And I totally didn't just use those words to try to sound smart. Right. I would also like to give the supposedly untouchable UK version some credit, I've watched that shithole; I'm usually pretty good at distinguishing a thick English accent, I couldn't understand a single word of the thing. Naturally, as an American, I completely gave up and stuck with my comfort zone ever since.

Blue sex.

4) RENO 911!: This is going to read as guilty pleasure at best, which is probably definitely true. Comedy Central's single foray into a truly great sitcom, RENO tends to play as a COPS parody which belies a deeper writing and acting skill that a sister show like Krod Mandoon completely avoids. It tends to blend a ridiculous sense of dark humour with a self-aware front of caring about its character and story interactions, with a constant refusal to jump the shark, literally spoofing it one occasion. It never sacrifices story for a joke, which is going to sound weird coming in this rant, is a very good skill to have in comedy. Again, like "My Name is Earl" it also has a sweaty, white-trash charm that makes fun of the culture only slightly more than it homages the cop show genre. In general, these aspects along with the clever and intermittently sardonic writing make it a pretty righteous experience to watch.

Oh you don't want to see my late night sexy
chat tape either.

5) 30 Rock: Named as possibly the most grammatically correct show on television, 30 Rock is above and beyond much of our other contemporary shows in terms of writing caliber, humour, and librarian hotness. To date this season I have not laughed harder at ANYTHING than that "Bijou" sequence (those who know it will know it, for the rest, close this idiotic facebook note, go to Hulu and watch the "Apollo, Apollo" episode immediately). At times I really can't stand some of Tracy Morgan's stiff acting, but more often than not this is worked into his character which comes off pretty well. In general Jane Krakowski's shitstorm is painful as well, but she also tends to plays up her idiocy for maximum humour potential. When he wants to be, Morgan is the funniest cat in the show, and when everyone is swinging for the fences, the show becomes as good as any hype you can give it. After all, this and the Departed double-teamed and virtually eliminated my entire hatred of Alec Baldwin, and that, my friends, is not easy to do.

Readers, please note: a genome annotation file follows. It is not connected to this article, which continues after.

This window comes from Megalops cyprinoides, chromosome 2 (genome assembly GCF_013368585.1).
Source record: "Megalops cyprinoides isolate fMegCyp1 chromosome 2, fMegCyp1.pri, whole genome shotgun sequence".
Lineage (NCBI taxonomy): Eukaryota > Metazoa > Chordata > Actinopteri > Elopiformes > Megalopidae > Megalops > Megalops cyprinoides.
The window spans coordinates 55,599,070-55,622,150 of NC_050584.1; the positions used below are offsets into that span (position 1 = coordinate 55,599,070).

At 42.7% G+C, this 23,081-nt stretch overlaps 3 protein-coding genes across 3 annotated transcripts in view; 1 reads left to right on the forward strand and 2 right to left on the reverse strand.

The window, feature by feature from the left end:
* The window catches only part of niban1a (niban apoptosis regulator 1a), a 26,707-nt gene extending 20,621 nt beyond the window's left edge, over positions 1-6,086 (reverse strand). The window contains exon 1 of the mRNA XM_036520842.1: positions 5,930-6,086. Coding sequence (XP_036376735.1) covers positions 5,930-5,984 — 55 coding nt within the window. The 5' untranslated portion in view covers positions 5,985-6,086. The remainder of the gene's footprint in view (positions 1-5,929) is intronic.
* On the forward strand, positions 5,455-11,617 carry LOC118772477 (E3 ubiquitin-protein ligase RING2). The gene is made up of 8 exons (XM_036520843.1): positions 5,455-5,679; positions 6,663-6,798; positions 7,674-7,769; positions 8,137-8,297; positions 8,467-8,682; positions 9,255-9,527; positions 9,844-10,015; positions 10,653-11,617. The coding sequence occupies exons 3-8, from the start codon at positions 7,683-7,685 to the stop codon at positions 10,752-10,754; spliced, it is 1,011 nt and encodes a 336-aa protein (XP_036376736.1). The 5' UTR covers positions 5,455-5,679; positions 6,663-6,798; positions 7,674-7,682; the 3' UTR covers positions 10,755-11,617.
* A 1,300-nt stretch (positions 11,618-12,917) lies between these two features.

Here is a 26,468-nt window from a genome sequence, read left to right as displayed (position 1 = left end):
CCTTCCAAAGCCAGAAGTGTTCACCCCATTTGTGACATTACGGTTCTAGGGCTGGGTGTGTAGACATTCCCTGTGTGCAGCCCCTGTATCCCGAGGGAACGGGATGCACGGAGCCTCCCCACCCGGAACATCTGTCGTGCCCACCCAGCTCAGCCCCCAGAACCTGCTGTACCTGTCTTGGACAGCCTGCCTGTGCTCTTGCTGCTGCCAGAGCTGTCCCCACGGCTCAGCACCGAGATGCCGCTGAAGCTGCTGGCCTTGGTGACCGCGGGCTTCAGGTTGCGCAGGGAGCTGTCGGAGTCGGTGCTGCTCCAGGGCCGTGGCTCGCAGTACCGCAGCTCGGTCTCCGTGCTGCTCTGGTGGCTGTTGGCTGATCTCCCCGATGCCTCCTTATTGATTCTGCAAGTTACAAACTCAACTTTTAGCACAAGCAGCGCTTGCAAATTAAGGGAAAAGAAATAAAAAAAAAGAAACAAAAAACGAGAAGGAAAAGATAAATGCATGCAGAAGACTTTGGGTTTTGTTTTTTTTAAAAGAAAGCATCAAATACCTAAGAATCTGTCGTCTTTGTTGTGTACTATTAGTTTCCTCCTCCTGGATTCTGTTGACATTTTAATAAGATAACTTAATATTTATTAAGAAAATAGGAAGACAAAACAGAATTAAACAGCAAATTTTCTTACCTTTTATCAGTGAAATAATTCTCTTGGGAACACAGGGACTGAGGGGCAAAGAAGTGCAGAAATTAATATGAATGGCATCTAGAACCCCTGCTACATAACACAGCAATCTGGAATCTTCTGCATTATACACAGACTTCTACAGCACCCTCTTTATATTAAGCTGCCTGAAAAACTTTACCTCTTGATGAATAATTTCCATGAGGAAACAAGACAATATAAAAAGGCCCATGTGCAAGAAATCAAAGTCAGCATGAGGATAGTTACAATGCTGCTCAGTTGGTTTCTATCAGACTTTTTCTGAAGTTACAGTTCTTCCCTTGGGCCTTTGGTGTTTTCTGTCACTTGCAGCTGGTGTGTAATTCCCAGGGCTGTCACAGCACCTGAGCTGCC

I imagine this arduous adventure through time and facebook is almost coming to an end, folks. I want to predict about one more go around here, my induction of EVERYTHING ELSE on television. Stay tuned, mates.

Bryan Loves Television Part G: Dr. Strangelaugh or: How I Learned to Stop Worrying and Love Comedy

See? A pun on that old Keenan Wynn movie. And with that, we move forward into the most major part of my argument for the greatness of modern television - the Comedy. Contemporary Comedy is so good, so innovative, and there has been mainstream rewarding of creativity and originality that is severely lacking in some other dramatic or cartoon areas that I've covered previously. The formulaic sitcom, longtime bane of any well-written comedy program, is practically dead and the single-camera, laughtrack-free trend has yet to be overplayed or driven into stagnation.

Once again, as fair warning, the parts of this article that aren't pure bullshit or a hootenanny are pretty much balderdash.

That said, let's briefly check out Comedy's history:

Also one of sitcom's first catch
phrases - waaaaa.